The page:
Unfortunately Ty has moved on from specific issues and to a general whinge about "who gave DJI the right..." - well quite simply DJI has the right to build its drones how it likes and if you don't like it plenty of other companies will be happy to take your money.

Dave... don't you find it funny that DJI's vp of legal affairs is on this forum? Not PR (traditionally in charge of the press and public)? It just so happens that this head of legal affairs also is the man behind GEO?

Link | Posted on Jul 24, 2017 at 04:39 UTC
On article Opinion: DJI has abandoned professionals (404 comments in total)
In reply to:

Impulses: DJI should've stuck to FAA zones for consumer products and either not applied the same firmware to higher end pro grade drones or simply applied a one time Part 107 verification, that email runaround is ludicrous.

And... who said it's your duty to verify that someone is the actual FAA registered pilot who has FAA authorization? Are you saying that requesting a token verifies that you're cleared with FAA. Because we both know it does not. Distractions. You do not have the authority to enforce the law... bottom line. That is the FAA. You are not a government authority. As far as I know... the citizens of the US have not relinquished law enforcement to private companies. But hey... you're the lawyer.

Link | Posted on Jul 24, 2017 at 04:37 UTC
On article Opinion: DJI has abandoned professionals (404 comments in total)
In reply to:

Impulses: DJI should've stuck to FAA zones for consumer products and either not applied the same firmware to higher end pro grade drones or simply applied a one time Part 107 verification, that email runaround is ludicrous.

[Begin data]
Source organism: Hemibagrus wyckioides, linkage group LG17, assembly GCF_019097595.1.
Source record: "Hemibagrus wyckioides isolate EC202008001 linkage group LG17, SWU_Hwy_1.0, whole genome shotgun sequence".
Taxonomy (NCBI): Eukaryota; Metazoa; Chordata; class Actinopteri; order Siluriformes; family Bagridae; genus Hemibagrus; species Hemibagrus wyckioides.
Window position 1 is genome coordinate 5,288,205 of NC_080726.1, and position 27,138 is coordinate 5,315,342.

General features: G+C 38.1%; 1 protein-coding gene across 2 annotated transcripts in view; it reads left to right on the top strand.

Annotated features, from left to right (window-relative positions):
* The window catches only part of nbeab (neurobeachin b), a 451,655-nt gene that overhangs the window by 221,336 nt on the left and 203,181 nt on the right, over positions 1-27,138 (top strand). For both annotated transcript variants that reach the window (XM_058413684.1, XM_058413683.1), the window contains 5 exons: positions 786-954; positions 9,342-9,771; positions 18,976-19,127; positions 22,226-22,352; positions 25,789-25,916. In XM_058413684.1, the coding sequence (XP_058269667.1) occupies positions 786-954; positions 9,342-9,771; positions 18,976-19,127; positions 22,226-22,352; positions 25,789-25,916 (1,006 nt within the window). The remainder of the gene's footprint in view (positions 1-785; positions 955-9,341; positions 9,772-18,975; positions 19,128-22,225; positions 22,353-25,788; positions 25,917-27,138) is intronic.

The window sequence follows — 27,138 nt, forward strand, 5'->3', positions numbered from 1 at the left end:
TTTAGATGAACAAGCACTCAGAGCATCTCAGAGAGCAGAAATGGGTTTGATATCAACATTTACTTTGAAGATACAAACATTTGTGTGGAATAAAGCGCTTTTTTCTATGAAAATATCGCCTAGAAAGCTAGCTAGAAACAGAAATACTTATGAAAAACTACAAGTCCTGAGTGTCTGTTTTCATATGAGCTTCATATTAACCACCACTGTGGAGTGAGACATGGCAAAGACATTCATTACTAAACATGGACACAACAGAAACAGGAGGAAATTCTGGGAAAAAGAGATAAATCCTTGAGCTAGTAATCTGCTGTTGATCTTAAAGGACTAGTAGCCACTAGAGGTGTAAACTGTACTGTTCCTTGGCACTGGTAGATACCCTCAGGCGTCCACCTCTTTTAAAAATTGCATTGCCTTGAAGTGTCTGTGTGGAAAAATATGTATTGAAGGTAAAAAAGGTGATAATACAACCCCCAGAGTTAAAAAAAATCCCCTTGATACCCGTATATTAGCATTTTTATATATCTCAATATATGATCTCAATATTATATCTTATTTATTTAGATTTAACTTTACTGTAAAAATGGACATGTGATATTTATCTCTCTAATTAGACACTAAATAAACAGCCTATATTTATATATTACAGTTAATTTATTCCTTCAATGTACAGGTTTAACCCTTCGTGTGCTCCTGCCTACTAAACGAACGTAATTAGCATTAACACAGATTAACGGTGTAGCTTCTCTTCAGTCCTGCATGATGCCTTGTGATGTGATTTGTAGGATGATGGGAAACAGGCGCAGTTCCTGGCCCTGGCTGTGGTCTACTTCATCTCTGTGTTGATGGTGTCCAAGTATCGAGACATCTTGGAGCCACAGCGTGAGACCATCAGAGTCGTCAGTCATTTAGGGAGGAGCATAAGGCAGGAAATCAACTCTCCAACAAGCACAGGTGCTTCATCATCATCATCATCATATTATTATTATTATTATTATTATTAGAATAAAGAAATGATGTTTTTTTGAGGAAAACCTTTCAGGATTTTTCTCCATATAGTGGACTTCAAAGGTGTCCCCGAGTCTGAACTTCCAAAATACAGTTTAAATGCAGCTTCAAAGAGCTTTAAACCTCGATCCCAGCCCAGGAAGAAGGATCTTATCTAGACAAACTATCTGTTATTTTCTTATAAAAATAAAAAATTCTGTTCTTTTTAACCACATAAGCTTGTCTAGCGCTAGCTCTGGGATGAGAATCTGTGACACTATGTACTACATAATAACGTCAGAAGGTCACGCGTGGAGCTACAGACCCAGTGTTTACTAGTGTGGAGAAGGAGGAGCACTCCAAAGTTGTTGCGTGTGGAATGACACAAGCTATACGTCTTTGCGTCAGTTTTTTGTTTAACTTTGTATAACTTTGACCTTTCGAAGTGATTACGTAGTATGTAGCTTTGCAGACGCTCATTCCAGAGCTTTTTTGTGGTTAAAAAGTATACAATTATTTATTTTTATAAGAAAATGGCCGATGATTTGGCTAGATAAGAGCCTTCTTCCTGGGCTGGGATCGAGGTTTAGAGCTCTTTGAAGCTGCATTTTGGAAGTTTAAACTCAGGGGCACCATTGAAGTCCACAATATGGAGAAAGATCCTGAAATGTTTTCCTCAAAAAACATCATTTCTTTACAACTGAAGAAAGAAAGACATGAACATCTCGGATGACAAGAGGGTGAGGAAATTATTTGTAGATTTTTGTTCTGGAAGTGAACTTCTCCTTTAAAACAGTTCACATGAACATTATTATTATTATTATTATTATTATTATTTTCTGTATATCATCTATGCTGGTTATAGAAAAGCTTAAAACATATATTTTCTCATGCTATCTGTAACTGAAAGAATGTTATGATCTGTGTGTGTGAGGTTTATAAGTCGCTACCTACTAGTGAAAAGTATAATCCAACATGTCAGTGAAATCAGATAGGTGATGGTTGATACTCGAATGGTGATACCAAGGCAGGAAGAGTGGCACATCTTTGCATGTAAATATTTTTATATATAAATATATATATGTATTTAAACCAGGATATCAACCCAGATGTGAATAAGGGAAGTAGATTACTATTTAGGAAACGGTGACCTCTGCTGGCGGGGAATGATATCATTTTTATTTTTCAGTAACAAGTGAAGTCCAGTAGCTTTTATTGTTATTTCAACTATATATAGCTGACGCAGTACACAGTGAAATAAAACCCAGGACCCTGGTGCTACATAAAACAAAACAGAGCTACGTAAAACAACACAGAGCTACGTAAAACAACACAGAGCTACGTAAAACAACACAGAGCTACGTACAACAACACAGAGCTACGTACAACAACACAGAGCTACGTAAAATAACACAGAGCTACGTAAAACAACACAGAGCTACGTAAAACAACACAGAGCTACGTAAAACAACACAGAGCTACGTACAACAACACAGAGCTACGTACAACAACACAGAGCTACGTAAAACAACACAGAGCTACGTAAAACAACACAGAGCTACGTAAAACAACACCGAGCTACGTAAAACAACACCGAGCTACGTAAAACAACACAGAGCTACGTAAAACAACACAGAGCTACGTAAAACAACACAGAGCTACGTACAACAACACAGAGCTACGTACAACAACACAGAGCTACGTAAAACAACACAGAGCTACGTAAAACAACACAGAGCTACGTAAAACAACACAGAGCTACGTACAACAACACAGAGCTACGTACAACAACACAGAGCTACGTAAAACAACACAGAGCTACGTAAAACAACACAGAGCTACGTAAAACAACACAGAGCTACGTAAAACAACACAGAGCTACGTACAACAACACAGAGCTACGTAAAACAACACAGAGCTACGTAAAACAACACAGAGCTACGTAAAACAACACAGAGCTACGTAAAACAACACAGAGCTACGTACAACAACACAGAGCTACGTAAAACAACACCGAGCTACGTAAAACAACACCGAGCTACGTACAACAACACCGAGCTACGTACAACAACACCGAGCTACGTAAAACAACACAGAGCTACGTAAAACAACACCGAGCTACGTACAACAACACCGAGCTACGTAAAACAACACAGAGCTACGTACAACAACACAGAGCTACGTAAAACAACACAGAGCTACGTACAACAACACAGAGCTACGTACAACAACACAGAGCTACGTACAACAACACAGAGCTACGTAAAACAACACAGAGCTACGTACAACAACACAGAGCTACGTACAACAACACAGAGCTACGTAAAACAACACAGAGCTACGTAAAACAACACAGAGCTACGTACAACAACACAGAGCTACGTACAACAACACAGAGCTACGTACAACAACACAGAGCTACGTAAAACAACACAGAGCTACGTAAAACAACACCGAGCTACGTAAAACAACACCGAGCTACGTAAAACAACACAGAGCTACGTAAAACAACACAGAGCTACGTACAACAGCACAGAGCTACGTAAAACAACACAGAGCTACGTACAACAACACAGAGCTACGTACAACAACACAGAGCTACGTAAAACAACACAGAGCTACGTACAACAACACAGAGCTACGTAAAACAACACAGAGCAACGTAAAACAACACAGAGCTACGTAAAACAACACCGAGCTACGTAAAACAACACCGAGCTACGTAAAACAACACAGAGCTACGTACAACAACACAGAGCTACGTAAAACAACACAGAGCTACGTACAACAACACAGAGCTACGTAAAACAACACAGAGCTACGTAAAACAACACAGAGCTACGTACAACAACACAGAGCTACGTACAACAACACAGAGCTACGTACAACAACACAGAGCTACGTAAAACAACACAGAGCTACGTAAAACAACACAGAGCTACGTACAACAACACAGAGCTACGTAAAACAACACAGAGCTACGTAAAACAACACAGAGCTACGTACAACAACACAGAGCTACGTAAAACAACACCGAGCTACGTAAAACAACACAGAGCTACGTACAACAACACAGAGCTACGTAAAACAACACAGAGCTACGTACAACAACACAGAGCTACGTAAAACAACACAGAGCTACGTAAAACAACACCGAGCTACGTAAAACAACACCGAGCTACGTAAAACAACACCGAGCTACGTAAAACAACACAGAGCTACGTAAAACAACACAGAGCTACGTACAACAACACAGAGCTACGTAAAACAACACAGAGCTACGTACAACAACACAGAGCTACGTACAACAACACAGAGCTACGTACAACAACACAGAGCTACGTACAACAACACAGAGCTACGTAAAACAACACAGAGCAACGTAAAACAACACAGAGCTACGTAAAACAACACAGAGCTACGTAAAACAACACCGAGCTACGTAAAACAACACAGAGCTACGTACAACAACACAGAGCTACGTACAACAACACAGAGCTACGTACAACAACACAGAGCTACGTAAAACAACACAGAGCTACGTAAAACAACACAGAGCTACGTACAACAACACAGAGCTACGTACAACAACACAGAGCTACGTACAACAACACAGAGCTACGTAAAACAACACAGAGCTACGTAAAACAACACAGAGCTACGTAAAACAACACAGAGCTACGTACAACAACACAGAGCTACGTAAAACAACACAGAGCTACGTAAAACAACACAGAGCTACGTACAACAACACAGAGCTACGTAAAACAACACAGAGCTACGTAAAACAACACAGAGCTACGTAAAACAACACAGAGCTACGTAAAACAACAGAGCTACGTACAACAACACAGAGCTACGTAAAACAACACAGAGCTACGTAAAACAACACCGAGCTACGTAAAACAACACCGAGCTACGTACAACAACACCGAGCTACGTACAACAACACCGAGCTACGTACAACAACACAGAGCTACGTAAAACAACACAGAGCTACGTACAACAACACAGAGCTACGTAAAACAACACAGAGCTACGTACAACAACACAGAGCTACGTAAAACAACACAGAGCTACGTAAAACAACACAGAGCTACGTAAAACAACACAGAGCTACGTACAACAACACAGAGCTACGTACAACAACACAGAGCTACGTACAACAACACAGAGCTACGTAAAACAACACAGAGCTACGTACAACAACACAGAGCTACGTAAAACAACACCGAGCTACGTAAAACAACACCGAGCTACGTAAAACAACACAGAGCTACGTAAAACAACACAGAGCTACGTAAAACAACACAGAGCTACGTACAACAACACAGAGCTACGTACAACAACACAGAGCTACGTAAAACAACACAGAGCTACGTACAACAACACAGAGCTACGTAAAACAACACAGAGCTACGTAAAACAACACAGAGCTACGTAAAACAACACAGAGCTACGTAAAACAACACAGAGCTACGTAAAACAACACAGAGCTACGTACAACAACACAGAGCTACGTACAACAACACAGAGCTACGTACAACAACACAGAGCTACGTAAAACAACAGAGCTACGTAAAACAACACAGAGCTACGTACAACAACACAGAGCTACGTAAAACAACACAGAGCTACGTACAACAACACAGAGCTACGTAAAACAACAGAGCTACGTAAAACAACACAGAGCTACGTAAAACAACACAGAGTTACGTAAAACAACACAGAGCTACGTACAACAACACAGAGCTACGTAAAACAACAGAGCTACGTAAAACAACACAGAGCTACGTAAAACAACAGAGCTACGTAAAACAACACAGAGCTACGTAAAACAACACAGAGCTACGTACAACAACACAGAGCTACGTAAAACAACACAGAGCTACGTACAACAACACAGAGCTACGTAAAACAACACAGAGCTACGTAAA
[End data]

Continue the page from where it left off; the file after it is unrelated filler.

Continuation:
amen captain chaos...

Link | Posted on Jul 24, 2017 at 04:32 UTC
On article Opinion: DJI has abandoned professionals (404 comments in total)
In reply to:

Aroart: DJI should and can do what ever they like.. Stop complaining , if you want to be a pro, build one on your own and do what you like...

Agreed on the last part... but that first sentence... huh? Wonder if you'd feel the same if you couldn't pick up your kids from school in your car because it's not safe to drive around kids, so XXX motor company decided to disable your car in school zones... AFTER you bought it.

Link | Posted on Jul 24, 2017 at 01:38 UTC
On article Opinion: DJI has abandoned professionals (404 comments in total)
In reply to:

fedway: No one is forced to buy a DJI. Buy some other brand if you don't like their policies.

Dash and fedway... these are not existing rules... these are NEW rules perpetrated (sometimes years) after buying the equipment.

Link | Posted on Jul 24, 2017 at 01:20 UTC
On article Opinion: DJI has abandoned professionals (404 comments in total)
In reply to:

shuttertothink: This is not true for Part 107 pilots: "...one way to get around these restrictions is to call the tower responsible for the airspace and give them an advisement of when you’ll be flying, and for how long. They’ll come back and let you know if you’re cleared or not." Part 107 pilots must apply for a waiver (online form) and wait up to 90 days for an answer. Ironically, hobbyists can indeed call the tower to get clearance in minutes. That is so wrong at so many levels. That's "back-asswards". It should be the other way around. Why is the FAA punishing pilots that presumably have a better understanding of airspace??

THAT is greatly dependent on the airspace classification, shutter. The 107 exam itself states to contact the tower. Brendan... for shame perpetrating a myth for your own gain. It's true with major airports... NOT for all.

Link | Posted on Jul 24, 2017 at 01:19 UTC
Total: 89, showing: 1 – 20